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Article: Ultrastructure of dispersed and in situ specimens of the Devonian spore Rhabdosporites langii: evidence for the evolutionary relationships of progymnosperms

Publication: Palaeontology
Volume: 52
Part: 1
Publication Date: January 2009
Page(s): 139 167
Author(s): Charles H. Wellman
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WELLMAN, C. H. 2009. Ultrastructure of dispersed and in situ specimens of the Devonian spore Rhabdosporites langii: evidence for the evolutionary relationships of progymnosperms. Palaeontology52, 1, 139–167.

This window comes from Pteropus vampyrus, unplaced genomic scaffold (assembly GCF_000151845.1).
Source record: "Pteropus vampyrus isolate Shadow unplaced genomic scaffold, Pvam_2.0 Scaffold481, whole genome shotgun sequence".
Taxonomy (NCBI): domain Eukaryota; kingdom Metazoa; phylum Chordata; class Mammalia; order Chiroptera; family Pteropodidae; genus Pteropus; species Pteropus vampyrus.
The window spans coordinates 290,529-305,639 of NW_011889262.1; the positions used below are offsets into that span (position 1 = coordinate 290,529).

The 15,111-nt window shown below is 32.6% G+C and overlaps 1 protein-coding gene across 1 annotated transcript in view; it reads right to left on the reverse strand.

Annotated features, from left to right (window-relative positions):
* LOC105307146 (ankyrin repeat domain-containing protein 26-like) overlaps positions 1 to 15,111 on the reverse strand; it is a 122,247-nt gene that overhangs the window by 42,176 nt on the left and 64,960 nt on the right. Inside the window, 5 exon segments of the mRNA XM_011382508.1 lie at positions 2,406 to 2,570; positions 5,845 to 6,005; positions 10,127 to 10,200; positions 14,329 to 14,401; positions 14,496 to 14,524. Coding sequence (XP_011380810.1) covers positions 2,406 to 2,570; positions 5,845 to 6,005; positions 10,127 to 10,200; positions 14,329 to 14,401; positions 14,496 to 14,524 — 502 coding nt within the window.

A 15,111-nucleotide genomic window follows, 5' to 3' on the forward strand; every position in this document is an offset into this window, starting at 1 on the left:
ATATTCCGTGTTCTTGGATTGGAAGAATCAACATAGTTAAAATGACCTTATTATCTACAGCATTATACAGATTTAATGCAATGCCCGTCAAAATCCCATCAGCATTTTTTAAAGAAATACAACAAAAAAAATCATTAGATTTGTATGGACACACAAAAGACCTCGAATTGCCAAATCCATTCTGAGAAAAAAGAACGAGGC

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The spore Rhabdosporites (Triletes) langii (Eisenack) Richardson, 1960 is abundant and well preserved in Middle Devonian (Eifelian) 'Middle Old Red Sandstone' deposits from the Orcadian Basin, Scotland. Here it occurs as dispersed individual spores and in situ in isolated sporangia. This paper reports on a detailed light microscope (LM), scanning electron microscope (SEM) and transmission electron microscope (TEM) analysis of both dispersed and in situ spores. The dispersed spores are pseudosaccate with a thick walled inner body enclosed within an outer layer that was originally attached only over the proximal face. The inner body has lamellate/laminate ultrastructure consisting of fine lamellae that are continuous around the spore and parallel stacked. Towards the outer part of the inner body these group to form thicker laminate structures that are also continuous and parallel stacked. The outer layer has spongy ultrastructure. In situ spores preserved in the isolated sporangia are identical to the dispersed forms in terms of morphology, gross structure and wall ultrastructure. The sporangium wall is two-layered. A thick coalified outer layer is cellular and represents the main sporangium wall. This layer is readily lost if oxidation is applied during processing. A thin inner layer is interpreted as a peritapetal membrane. This layer survives oxidation as a tightly adherent membranous covering of the spore mass. Ultrastructurally it consists of three layers, with the innermost layer composed of material similar to that comprising the outer layer of the spores. Based on the new LM, SEM and TEM information, consideration is given to spore wall formation. The inner body of the spores is interpreted as developing by centripetal accumulation of lamellae at the plasma membrane. The outer layer is interpreted as forming by accretion of sporopollenin units derived from a tapetum. The inner layer of the sporangium wall is considered to represent a peritapetal membrane formed from the remnants of this tapetum. The spore R. langii derives from aneurophytalean progymnosperms. In light of the new evidence on spore/sporangium characters, and hypotheses of spore wall development based on interpretation of these, the evolutionary relationships of the progymnosperms are considered in terms of their origins and relationship to the seed plants. It is concluded that there is a smooth evolutionary transition between Apiculiretusispora-type spores of certain basal euphyllophytes, Rhabdosporites-type spores of aneurophytalean progymnosperms and Geminospora-/Contagisporites-type spores of heterosporous archaeopteridalean progymnosperms. Prepollen of basal seed plants (hydrasperman, medullosan and callistophytalean pteridosperms) are easily derived from the spores of either homosporous or heterosporous progymnosperms. The proposed evolutionary transition was sequential with increasing complexity of the spore/pollen wall probably reflecting increasing sophistication of reproductive strategy. The pollen wall of crown group seed plants appears to incorporate a completely new developmental mechanism: tectum and infratectum initiation within a glycocalyx-like Microspore Surface Coat. It is unclear when this feature evolved, but it appears likely that it was not present in the most basal stem group seed plants.
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